Why can't we have more exciting graphics?
HMIs can have spectacular graphics. Why shouldn't we use them?
Dear Control Engineering: I was reading the article Gray Backgrounds for DCS Operating Displays. Why is operator response so important? Aren’t most problems caused by the equipment?
The Abnormal Situation Management Consortium says that people factors account for 42% of incidents, which is why the group spends so much time on operator training and how individuals interface with the control system. (If you’re curious, equipment factors account for 36% of incidents, and process factors for only 22%.)
If an operator has to look at an HMI screen and ask him or herself what that blinking red thing means, it means that the operator is not adequately trained, or that the HMI graphic is not consistent in its use of color. Any time spent gathering thoughts and interpreting graphics simply slows the response and allows the problem to go on longer, potentially escalating in scale and damage. Worse yet, an operator may take the wrong action if he or she doesn't understand immediately what the display is trying to say. Consistency is critical.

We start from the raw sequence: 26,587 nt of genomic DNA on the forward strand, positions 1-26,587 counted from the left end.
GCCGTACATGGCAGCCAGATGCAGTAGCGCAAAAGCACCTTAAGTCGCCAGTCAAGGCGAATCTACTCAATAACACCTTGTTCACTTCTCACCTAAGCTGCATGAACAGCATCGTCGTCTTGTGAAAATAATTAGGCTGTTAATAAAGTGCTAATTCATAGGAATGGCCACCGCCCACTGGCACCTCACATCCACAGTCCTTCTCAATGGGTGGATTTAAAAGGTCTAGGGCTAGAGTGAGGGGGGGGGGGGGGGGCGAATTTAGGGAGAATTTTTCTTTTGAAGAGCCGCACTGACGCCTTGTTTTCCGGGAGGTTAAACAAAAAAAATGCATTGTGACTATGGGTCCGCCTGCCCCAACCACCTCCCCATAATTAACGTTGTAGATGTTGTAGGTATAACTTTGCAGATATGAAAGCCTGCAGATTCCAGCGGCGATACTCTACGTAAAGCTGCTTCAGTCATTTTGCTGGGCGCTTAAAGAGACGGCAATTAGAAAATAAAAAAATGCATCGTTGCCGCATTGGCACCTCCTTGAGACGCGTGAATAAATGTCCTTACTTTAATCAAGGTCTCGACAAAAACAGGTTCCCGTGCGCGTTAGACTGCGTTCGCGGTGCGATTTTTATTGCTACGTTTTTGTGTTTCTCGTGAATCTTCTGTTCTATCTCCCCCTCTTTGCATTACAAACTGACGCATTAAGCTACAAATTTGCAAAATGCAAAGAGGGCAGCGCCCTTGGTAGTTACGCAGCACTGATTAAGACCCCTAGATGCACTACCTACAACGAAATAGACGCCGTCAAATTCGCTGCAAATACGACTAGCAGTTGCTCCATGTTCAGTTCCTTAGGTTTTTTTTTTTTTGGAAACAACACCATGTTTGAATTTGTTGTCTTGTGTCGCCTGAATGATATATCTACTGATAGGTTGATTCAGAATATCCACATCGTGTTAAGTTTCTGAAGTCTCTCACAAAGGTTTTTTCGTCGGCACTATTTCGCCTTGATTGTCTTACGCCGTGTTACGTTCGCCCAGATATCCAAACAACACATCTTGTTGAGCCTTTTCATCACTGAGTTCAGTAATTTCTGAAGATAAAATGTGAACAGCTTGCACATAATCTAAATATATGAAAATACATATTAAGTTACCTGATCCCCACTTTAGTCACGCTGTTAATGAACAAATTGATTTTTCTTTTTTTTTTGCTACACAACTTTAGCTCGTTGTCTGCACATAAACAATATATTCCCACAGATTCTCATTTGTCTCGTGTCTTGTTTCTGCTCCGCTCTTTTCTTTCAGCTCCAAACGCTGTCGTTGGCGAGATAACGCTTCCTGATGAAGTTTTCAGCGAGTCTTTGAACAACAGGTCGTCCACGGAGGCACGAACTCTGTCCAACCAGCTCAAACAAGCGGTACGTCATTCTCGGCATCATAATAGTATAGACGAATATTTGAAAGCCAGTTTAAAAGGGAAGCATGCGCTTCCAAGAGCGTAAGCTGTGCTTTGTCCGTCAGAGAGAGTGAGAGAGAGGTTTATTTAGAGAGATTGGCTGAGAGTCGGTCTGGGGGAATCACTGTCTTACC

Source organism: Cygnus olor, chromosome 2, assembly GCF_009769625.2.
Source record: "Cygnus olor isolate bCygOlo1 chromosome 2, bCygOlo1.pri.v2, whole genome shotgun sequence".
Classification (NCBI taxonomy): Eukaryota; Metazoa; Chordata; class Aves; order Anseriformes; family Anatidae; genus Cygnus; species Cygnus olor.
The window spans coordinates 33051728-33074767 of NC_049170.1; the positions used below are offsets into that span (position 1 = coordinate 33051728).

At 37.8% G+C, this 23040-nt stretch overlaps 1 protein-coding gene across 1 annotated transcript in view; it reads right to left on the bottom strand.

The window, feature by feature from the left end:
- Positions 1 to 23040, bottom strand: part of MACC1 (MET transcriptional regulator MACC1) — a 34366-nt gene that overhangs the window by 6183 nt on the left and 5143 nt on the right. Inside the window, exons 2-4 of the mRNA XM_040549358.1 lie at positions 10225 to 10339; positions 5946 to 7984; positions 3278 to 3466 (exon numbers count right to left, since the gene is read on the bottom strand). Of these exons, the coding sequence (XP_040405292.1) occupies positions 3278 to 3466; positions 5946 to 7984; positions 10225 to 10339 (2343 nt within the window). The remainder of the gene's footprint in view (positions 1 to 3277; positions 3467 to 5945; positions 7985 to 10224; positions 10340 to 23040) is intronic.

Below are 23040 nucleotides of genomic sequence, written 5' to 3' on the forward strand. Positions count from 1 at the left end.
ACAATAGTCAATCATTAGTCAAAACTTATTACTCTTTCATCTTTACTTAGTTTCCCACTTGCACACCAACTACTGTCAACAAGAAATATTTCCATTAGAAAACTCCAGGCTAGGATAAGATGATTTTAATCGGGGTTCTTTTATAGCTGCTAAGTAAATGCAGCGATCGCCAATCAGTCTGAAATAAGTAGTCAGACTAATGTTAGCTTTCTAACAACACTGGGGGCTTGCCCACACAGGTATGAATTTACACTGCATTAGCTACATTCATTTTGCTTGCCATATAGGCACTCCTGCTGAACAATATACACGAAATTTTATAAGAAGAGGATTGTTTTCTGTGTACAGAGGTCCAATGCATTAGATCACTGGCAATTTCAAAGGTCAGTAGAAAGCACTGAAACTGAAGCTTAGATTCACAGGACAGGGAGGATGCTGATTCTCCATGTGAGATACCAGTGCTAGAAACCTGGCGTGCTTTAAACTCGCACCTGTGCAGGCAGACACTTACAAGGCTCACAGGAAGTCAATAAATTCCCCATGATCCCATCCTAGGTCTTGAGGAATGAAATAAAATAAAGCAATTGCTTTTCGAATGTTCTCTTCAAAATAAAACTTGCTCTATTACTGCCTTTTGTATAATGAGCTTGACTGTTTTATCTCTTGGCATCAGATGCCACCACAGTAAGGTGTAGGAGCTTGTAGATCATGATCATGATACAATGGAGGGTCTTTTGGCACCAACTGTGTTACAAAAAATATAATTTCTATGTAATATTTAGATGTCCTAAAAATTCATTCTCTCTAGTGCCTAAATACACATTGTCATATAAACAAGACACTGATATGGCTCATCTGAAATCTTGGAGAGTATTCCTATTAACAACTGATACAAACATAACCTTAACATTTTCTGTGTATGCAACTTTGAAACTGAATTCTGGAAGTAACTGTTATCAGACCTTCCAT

Peter Welander, firstname.lastname@example.org
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After almost a decade of uncertainty, the confidence of plant floor managers is soaring. Even with a number of challenges and while implementing new technologies, there is a renewed sense of optimism among plant managers about their business and their future.
The respondents to the 2014 Plant Engineering Salary Survey come from throughout the U.S. and serve a variety of industries, but they are uniform in their optimism about manufacturing. This year’s survey found 79% consider manufacturing a secure career. That’s up from 75% in 2013 and significantly higher than the 63% figure when Plant Engineering first started asking that question a decade ago.